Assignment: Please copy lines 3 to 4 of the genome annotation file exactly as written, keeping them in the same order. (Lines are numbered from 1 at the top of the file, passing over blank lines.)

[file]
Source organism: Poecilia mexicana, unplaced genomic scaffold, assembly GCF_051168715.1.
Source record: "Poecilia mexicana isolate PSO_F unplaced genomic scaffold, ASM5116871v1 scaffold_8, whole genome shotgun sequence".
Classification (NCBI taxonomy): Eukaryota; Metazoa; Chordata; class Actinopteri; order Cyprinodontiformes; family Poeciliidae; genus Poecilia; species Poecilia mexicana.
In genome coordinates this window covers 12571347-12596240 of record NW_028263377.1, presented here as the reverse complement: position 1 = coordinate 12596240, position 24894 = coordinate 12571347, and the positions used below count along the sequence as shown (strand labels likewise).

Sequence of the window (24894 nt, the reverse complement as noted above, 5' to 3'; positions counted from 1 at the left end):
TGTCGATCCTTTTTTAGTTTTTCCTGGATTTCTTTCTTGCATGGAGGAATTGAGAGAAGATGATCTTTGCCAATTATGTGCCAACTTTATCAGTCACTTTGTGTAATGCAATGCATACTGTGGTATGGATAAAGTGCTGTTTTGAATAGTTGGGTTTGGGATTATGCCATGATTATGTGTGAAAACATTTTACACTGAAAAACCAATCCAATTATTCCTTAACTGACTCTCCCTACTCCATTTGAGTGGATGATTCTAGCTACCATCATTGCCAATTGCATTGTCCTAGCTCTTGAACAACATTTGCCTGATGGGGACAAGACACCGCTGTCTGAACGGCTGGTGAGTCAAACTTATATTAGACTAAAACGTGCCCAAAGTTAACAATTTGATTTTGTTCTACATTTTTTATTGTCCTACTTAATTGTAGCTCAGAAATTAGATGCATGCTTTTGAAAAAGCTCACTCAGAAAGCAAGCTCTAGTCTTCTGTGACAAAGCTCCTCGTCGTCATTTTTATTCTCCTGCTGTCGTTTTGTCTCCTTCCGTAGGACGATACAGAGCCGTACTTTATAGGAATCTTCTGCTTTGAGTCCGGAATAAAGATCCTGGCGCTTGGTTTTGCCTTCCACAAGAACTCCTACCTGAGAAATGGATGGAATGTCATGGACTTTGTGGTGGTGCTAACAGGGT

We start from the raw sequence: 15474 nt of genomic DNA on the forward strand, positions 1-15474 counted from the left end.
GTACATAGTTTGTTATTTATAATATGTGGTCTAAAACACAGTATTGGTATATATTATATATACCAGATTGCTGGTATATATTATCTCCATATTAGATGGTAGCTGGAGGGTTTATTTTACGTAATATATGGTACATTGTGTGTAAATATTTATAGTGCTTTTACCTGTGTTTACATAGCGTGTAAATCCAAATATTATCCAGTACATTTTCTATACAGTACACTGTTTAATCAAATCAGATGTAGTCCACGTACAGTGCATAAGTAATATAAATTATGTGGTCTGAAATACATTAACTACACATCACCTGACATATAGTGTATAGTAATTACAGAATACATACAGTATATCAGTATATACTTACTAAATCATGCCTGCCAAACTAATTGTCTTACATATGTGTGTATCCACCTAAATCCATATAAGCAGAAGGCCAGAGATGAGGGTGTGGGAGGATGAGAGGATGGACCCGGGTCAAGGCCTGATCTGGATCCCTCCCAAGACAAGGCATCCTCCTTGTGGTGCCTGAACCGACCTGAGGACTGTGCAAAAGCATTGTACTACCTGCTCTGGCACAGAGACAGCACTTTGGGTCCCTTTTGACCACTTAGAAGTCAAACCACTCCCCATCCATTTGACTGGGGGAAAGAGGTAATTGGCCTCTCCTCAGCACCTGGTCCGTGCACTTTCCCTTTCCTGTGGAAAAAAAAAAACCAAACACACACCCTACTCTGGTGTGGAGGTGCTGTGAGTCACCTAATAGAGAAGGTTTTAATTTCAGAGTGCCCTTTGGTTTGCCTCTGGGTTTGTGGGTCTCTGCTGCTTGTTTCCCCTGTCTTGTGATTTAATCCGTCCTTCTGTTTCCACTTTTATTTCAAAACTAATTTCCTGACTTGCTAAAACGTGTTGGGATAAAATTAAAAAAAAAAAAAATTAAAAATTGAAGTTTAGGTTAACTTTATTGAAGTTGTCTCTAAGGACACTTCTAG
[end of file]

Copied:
Classification (NCBI taxonomy): Eukaryota; Metazoa; Chordata; class Actinopteri; order Cyprinodontiformes; family Poeciliidae; genus Poecilia; species Poecilia mexicana.
In genome coordinates this window covers 12571347-12596240 of record NW_028263377.1, presented here as the reverse complement: position 1 = coordinate 12596240, position 24894 = coordinate 12571347, and the positions used below count along the sequence as shown (strand labels likewise).